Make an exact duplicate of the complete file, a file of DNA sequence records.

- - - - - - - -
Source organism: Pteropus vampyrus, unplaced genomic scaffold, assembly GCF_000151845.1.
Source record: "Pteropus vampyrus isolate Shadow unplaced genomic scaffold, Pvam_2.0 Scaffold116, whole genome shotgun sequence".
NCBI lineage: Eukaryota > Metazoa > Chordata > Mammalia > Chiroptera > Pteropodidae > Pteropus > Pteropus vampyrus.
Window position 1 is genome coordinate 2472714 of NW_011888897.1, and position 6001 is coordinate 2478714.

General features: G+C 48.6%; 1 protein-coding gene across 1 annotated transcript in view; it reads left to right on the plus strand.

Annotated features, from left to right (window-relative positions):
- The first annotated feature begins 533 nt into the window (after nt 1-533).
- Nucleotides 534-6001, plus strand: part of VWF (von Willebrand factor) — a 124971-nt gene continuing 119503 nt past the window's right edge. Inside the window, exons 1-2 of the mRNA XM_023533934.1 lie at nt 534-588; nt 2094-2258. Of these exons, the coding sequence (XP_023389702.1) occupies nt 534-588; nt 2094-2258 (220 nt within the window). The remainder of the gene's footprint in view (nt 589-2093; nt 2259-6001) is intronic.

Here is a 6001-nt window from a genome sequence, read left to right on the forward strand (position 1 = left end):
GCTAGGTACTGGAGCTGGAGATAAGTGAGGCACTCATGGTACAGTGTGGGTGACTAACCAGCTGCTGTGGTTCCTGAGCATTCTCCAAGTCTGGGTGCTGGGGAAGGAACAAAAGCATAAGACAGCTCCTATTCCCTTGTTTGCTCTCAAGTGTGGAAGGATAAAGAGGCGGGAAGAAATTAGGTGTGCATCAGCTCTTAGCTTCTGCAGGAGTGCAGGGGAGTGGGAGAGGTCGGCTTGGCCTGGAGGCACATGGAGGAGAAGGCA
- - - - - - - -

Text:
Source organism: Pteropus vampyrus, unplaced genomic scaffold, assembly GCF_000151845.1.
Source record: "Pteropus vampyrus isolate Shadow unplaced genomic scaffold, Pvam_2.0 Scaffold116, whole genome shotgun sequence".
NCBI lineage: Eukaryota > Metazoa > Chordata > Mammalia > Chiroptera > Pteropodidae > Pteropus > Pteropus vampyrus.
Window position 1 is genome coordinate 2472714 of NW_011888897.1, and position 6001 is coordinate 2478714.

General features: G+C 48.6%; 1 protein-coding gene across 1 annotated transcript in view; it reads left to right on the plus strand.

Annotated features, from left to right (window-relative positions):
- The first annotated feature begins 533 nt into the window (after nt 1-533).
- Nucleotides 534-6001, plus strand: part of VWF (von Willebrand factor) — a 124971-nt gene continuing 119503 nt past the window's right edge. Inside the window, exons 1-2 of the mRNA XM_023533934.1 lie at nt 534-588; nt 2094-2258. Of these exons, the coding sequence (XP_023389702.1) occupies nt 534-588; nt 2094-2258 (220 nt within the window). The remainder of the gene's footprint in view (nt 589-2093; nt 2259-6001) is intronic.

Here is a 6001-nt window from a genome sequence, read left to right on the forward strand (position 1 = left end):
GCTAGGTACTGGAGCTGGAGATAAGTGAGGCACTCATGGTACAGTGTGGGTGACTAACCAGCTGCTGTGGTTCCTGAGCATTCTCCAAGTCTGGGTGCTGGGGAAGGAACAAAAGCATAAGACAGCTCCTATTCCCTTGTTTGCTCTCAAGTGTGGAAGGATAAAGAGGCGGGAAGAAATTAGGTGTGCATCAGCTCTTAGCTTCTGCAGGAGTGCAGGGGAGTGGGAGAGGTCGGCTTGGCCTGGAGGCACATGGAGGAGAAGGCA